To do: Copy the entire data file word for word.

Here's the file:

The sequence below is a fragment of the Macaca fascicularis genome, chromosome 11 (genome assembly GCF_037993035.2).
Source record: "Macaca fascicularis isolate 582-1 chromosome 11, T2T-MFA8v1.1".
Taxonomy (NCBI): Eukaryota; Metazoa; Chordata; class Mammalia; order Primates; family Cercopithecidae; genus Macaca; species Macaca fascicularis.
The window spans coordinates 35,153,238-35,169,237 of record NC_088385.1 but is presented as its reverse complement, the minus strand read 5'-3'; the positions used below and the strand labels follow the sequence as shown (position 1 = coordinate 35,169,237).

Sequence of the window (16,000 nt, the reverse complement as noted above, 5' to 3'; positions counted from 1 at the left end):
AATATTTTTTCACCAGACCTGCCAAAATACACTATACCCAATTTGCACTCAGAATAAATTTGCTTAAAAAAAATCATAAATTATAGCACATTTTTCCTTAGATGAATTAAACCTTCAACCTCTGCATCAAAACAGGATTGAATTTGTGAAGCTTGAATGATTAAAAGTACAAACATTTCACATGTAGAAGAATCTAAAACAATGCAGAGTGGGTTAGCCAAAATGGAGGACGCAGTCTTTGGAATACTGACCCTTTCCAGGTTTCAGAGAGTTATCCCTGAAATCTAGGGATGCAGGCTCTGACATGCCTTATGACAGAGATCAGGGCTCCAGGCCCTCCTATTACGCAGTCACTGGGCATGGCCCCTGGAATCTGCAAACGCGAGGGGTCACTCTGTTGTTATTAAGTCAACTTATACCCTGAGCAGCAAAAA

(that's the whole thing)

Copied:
The sequence below is a fragment of the Macaca fascicularis genome, chromosome 11 (genome assembly GCF_037993035.2).
Source record: "Macaca fascicularis isolate 582-1 chromosome 11, T2T-MFA8v1.1".
Taxonomy (NCBI): Eukaryota; Metazoa; Chordata; class Mammalia; order Primates; family Cercopithecidae; genus Macaca; species Macaca fascicularis.
The window spans coordinates 35,153,238-35,169,237 of record NC_088385.1 but is presented as its reverse complement, the minus strand read 5'-3'; the positions used below and the strand labels follow the sequence as shown (position 1 = coordinate 35,169,237).

Sequence of the window (16,000 nt, the reverse complement as noted above, 5' to 3'; positions counted from 1 at the left end):
AATATTTTTTCACCAGACCTGCCAAAATACACTATACCCAATTTGCACTCAGAATAAATTTGCTTAAAAAAAATCATAAATTATAGCACATTTTTCCTTAGATGAATTAAACCTTCAACCTCTGCATCAAAACAGGATTGAATTTGTGAAGCTTGAATGATTAAAAGTACAAACATTTCACATGTAGAAGAATCTAAAACAATGCAGAGTGGGTTAGCCAAAATGGAGGACGCAGTCTTTGGAATACTGACCCTTTCCAGGTTTCAGAGAGTTATCCCTGAAATCTAGGGATGCAGGCTCTGACATGCCTTATGACAGAGATCAGGGCTCCAGGCCCTCCTATTACGCAGTCACTGGGCATGGCCCCTGGAATCTGCAAACGCGAGGGGTCACTCTGTTGTTATTAAGTCAACTTATACCCTGAGCAGCAAAAA